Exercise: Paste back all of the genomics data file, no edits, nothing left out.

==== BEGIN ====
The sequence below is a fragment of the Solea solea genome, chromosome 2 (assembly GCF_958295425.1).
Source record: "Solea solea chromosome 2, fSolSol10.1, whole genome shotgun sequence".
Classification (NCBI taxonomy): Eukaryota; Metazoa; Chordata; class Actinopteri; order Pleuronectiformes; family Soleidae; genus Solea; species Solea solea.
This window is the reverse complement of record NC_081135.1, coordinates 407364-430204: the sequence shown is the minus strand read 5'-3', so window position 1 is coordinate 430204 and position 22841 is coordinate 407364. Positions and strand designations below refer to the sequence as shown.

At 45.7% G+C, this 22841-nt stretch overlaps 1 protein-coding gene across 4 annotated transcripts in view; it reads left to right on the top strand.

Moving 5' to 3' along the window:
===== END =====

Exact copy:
The sequence below is a fragment of the Solea solea genome, chromosome 2 (assembly GCF_958295425.1).
Source record: "Solea solea chromosome 2, fSolSol10.1, whole genome shotgun sequence".
Classification (NCBI taxonomy): Eukaryota; Metazoa; Chordata; class Actinopteri; order Pleuronectiformes; family Soleidae; genus Solea; species Solea solea.
This window is the reverse complement of record NC_081135.1, coordinates 407364-430204: the sequence shown is the minus strand read 5'-3', so window position 1 is coordinate 430204 and position 22841 is coordinate 407364. Positions and strand designations below refer to the sequence as shown.

At 45.7% G+C, this 22841-nt stretch overlaps 1 protein-coding gene across 4 annotated transcripts in view; it reads left to right on the top strand.

Moving 5' to 3' along the window: